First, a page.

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1.13.2006
  Canada Throwing Out The Liberals
The minor course changes for Congress dictated by American voters pale before the electoral tsunamis that occasionally sweep across the "Great White North." Here, a governing party can find itself reduced overnight to a tiny minority in Parliament.

Beset by scandals and infected with what an investigating judge called a "culture of entitlement," the long ruling Liberal Party is tumbling in the polls as Canada prepares for a national election Jan. 23.

The predicted result, victory for the opposition Conservative Party, would bring joy to the White House and Fox News.

It also would make jaws drop amid those who've surveyed Canadians' hostility to the Bush administration and their passionate opposition to the Iraq war. Just last week, the U.S. Junior Hockey Team was booed here as it took the ice to play Canada.

"We have moved to the left as a society, yet we seem ready to elect a right-wing government," said Ian Waddell, a Parliamentary candidate of the leftish New Democratic Party, sometimes a broker between Canada's two major parties.

Canada? A country that pioneered government-run health care? That legalized same-sex marriage? That opened North America's first safe injection center for addicts in Vancouver -- over Bush administration protests? That sees even Conservative candidates favoring decriminalization of marijuana?

"But a lot of people are appalled at the Liberals over the scandals," said Bill Good of CKNW Radio, host of the province's top-rated talk show.

Or, in the words of Shirley Woo, a Vancouver voter whose member of Parliament is a senior Liberal Cabinet minister, "Enough is enough is enough."

The Liberals, in power since 1993, are an urban party that backs gun control. The government of then-Prime Minister Jean Chretien brought in national gun registration in the late 1990s. Registering guns was supposed to cost less than $50 million. The program's cost has exceeded $2 billion. It employs 1,700 people and has diverted hundreds of Mounties from other duties.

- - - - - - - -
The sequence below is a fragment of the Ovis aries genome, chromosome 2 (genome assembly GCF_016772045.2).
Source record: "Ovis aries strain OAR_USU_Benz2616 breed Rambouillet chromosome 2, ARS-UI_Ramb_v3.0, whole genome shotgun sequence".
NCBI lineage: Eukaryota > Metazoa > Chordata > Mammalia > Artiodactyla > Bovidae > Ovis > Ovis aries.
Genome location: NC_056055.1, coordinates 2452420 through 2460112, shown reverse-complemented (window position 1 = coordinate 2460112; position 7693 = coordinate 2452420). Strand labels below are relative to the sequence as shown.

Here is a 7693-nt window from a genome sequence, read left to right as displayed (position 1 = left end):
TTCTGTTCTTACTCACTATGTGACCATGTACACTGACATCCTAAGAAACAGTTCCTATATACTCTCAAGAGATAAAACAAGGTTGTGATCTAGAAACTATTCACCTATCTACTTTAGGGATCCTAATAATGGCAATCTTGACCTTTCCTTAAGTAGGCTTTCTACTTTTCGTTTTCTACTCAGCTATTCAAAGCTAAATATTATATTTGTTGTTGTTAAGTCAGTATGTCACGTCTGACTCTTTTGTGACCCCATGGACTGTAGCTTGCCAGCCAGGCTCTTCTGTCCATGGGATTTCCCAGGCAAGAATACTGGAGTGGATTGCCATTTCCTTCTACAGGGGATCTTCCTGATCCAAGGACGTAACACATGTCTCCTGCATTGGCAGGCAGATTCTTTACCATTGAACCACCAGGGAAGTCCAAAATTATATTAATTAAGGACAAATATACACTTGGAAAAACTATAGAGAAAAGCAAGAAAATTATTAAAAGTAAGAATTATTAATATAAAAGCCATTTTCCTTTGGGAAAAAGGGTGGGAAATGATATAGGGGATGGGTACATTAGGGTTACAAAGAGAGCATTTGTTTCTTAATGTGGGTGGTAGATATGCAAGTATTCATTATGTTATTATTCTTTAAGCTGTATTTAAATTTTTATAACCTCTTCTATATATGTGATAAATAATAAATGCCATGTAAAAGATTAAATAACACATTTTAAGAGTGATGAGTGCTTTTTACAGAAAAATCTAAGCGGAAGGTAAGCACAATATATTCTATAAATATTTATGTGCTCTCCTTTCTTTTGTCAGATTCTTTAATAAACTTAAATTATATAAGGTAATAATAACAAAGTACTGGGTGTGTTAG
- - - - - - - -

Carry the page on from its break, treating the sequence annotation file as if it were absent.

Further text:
In 1995, after Quebec voters almost approved an independence referendum, Chretien launched what became known as the "Sponsorship Program."

The Canadian government was going to spend up to $100 million to enhance its image in the French-speaking province by lending its name to all manner of cultural and sporting events.

Instead, millions of dollars disappeared into the pockets of Liberal-connected ad agencies.

Chretien was eventually forced to retire. His successor, Prime Minister Paul Martin, was left to clean up the mess. A public inquiry exposed middlemen and backstage fixers populating a party in power for most of the past 75 years.

It has been, for Canadians, like Watergate -- or the Jack Abramoff scandal, only with more dire consequences.

The scandal, and its sleazy cast, boosted the cause it was designed to stop -- Quebec separatism. The Bloc Quebecois, a pro-sovereignty party, is expected to sweep more than 50 of the province's 75 seats in the 308-member House of Commons.

One key question remains to shape the election's outcome. As talk show host Good put it Thursday, "A lot of people just don't trust the (Conservatives) when the party has so many social conservatives in its ranks."

Conservative leader Stephen Harper is a serious young man from Alberta. He is a product of the Reform Party, a right-wing movement that rose in western Canada in the 1990s -- eventually absorbing the long-established Progressive Conservative Party.

Harper has a long record of controversial statements. He once upbraided Atlantic Canada for backwardness. He entertained an audience of U.S. conservatives with a derisive description of Canada's generous unemployment insurance laws. He has even called the country second-rate.

The Liberals are blitzing the airwaves with Harper's past statements -- and depicting themselves as the lone party capable of standing up to the United States.

Harper is pledging a "free vote" (meaning no dictate from party leaders) in Parliament on same-sex marriage. If it loses, he pledges to respect marriages that already have taken place.

But, reversing course from 2004, Harper promises not to send Canadian soldiers to fight in Iraq.

Harper is an awfully conservative guy to be heading up a country used to its social safety net and social tolerance.

"Oh, we'll still recognize the country the day after he becomes prime minister," joked pollster Michael Adams.
 
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